BD: In Liberation, Carver meets up with Ellie, a survivor of the events in Dead Space 2. Ellie’s tough, but perhaps not at the same level of roughness as Carver. Is there ever any tension between the two?
In my mind they are almost exactly the same type person, and why Ellie pines away for Norton is beyond me. Ellie’s loss is mirrored by carvers, and they do share a deep connection in the story. I actually argued that a deeper relationship between Carver and Ellie should be there, or at least seeded, as we see with the moment they share talking about what had happened in both of their lives. Ian wrote some terrific dialogue between the two, and I think me and Ian both felt the relationship was there, but there was little time and space to pull it off. We also knew that the events of the novel needed to lead into Dead Space three, so it was one of those rare circumstances where the plot of the game took logical control over where we felt the characters in the novel should have went. In my opinion Carver and Ellie should have hooked up by page 50. I say rare, because usually I don’t work on a novel that so tightly connects with a franchise and its opening sequence. I enjoyed it, and as you can tell, we were very passionate about it.
BD: Liberation is a collaborative effort between you and author Ian Edgington. What was it like working with him?
Fantastic, in the time we had on the book, which was a very tight schedule. His script was very good, and I would call my work with him, collaboration, in the truest sense. I would work with Ian again in a second. Ian has very good instincts.
BD: Dead Space is an intensely gory series. Blood, dismemberment, Necromorphs, the works. How did you prepare yourself for the gore and translating that carnage to paper? The team behind the original game visited a morgue to study cadavers; did you do anything like that?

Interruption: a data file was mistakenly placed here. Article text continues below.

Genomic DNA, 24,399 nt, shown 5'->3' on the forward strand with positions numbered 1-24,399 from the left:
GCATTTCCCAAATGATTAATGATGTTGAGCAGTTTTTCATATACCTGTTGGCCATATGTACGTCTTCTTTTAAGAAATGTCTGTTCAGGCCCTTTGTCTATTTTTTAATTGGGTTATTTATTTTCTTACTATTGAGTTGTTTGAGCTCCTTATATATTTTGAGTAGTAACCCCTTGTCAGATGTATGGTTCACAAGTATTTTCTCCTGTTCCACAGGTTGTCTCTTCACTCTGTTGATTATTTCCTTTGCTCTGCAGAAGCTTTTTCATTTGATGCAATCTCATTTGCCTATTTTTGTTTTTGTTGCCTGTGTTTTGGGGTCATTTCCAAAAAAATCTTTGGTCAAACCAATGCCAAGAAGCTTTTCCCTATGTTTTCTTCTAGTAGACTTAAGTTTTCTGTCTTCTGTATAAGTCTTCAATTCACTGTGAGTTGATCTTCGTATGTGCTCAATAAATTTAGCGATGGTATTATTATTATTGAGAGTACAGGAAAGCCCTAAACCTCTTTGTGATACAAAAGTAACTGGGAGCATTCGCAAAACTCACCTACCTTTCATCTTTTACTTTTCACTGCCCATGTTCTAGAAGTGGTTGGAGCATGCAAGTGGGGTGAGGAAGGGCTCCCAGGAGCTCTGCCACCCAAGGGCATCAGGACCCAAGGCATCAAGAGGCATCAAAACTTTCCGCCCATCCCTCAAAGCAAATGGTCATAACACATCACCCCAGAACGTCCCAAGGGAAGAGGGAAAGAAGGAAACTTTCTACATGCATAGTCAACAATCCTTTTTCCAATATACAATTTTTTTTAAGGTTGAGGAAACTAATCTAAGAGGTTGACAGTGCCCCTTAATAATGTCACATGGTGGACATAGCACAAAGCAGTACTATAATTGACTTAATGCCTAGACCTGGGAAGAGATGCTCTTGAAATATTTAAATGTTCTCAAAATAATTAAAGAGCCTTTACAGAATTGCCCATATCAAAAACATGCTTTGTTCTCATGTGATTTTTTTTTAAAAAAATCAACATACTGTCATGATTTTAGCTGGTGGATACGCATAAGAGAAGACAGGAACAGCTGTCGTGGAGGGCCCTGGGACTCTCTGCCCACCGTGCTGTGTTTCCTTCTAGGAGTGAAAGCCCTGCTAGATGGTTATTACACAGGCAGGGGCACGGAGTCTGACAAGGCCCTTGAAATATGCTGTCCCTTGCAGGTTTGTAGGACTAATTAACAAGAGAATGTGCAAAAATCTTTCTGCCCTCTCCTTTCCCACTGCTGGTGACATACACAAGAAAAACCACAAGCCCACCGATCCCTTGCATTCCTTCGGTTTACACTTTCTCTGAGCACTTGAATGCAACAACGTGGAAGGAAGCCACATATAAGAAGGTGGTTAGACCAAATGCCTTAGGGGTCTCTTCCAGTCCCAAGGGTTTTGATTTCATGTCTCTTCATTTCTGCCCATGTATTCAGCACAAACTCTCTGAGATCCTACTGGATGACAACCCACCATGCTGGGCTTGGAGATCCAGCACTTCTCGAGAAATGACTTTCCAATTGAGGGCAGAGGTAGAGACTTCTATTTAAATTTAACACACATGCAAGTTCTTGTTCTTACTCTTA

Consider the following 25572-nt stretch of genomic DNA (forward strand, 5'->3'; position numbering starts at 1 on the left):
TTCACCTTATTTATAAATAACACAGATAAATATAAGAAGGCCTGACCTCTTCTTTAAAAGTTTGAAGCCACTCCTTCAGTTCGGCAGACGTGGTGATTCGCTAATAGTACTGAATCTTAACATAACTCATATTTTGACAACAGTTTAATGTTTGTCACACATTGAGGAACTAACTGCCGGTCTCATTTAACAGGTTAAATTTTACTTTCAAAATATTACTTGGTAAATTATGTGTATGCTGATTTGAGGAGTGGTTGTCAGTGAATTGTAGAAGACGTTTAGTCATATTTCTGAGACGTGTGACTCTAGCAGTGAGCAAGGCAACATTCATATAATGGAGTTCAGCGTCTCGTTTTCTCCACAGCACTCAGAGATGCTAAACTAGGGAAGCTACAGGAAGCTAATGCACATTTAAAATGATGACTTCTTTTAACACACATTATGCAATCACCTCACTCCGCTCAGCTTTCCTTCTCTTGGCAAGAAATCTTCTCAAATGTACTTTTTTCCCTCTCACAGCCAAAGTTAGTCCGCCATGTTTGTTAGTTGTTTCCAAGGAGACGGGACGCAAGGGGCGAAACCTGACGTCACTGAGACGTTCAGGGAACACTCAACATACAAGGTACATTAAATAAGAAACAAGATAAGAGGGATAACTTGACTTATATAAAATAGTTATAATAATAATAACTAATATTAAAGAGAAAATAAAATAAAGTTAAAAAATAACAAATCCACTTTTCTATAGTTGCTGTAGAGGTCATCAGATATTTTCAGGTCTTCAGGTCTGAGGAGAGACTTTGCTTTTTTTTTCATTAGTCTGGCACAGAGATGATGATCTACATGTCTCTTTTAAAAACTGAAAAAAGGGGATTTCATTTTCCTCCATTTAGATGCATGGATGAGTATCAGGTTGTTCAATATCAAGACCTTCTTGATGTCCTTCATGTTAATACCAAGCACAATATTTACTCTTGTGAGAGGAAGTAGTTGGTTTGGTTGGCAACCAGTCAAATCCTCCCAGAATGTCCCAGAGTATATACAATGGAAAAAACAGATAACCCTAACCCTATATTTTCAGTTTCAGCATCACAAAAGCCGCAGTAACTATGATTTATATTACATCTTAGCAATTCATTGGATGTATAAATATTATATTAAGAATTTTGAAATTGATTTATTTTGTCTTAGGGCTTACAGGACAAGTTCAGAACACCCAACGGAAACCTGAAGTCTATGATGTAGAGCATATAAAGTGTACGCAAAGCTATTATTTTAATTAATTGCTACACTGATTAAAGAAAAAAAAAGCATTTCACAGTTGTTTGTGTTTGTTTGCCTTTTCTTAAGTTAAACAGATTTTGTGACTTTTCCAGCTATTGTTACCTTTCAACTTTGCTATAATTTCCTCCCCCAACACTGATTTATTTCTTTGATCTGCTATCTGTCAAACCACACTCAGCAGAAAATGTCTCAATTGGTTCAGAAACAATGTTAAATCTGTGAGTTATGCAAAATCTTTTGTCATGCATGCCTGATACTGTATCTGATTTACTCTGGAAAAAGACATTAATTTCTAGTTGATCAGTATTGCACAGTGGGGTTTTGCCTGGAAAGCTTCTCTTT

I think I took a slightly different approach. I did study quite a bit of images to decide how I wanted the look and feel of the Necromorphs to be, but in the end, I looked at it as a sort of hybrid between the EA artists and where I wanted to go. I always saw the Necromorphs to be an invading cancer of sorts, and I studied it from that point of view, of having Necromorph A, the more primitive Necro, effecting and informing the look of Necromorph B, recombining, and evolving. I started looking at reorganizing tissue, and followed what the EA artists had done, but then extrapolated it as if the Necromorphs had already eaten their human hosts, and moved on to each other, and then became sometime new. That gave me a fresh window to explore, and allowed me to paint different shapes that still honored the elements from the game. There were a lot of medical books on my desk. I will say that in my opinion, the artists at EA will always kick my ass when it comes to creature design. It’s their world; I am just trying to have a very well received, diplomatic visit.
BD: Would you like to work on another Dead Space comic in the future? If so, do you have any stories you’d really like to tell within the game’s fiction?
Yes, I would love to go back to Dead Space Salvage and finish that story. We left Schneider’s story a bit open at the end of that one, and it would be interesting to bring that back full circle, and bring all three novels together.